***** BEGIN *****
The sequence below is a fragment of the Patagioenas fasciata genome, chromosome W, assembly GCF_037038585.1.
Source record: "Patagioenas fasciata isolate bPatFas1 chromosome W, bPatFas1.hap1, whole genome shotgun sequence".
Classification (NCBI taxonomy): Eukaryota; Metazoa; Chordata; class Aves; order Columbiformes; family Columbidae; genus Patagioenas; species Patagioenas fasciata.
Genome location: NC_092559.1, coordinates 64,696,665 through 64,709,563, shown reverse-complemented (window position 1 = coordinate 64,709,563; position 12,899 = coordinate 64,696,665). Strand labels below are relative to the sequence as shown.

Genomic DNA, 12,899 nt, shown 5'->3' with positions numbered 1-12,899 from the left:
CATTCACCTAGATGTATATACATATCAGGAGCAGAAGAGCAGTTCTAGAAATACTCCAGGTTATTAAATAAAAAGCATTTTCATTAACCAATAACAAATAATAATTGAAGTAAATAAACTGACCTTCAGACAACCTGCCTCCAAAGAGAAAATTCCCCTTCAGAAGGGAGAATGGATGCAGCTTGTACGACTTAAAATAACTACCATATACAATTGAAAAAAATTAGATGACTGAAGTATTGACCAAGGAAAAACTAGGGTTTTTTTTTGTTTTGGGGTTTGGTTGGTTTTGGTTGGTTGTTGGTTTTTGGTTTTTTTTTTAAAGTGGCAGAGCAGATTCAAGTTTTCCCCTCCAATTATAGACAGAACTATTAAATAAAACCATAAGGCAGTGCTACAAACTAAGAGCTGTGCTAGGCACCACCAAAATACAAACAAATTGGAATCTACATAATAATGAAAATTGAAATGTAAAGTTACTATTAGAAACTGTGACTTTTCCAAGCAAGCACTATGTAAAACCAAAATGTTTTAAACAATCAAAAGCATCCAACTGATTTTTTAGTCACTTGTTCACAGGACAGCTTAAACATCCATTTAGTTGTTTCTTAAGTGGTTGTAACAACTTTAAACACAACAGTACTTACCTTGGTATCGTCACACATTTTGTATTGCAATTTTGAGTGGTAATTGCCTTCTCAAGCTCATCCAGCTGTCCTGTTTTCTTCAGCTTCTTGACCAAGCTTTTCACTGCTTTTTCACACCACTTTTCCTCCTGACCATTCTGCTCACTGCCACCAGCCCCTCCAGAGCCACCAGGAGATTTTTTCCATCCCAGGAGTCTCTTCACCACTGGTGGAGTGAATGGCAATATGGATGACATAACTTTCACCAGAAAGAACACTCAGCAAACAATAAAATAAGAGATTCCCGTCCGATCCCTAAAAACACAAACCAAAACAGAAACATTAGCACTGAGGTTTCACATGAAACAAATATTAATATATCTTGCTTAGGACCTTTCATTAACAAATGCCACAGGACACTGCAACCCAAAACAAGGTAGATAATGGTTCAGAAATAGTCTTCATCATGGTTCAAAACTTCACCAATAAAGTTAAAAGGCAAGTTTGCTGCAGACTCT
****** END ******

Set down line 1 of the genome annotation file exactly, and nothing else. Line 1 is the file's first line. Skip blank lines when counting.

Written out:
The sequence below is a fragment of the Patagioenas fasciata genome, chromosome W, assembly GCF_037038585.1.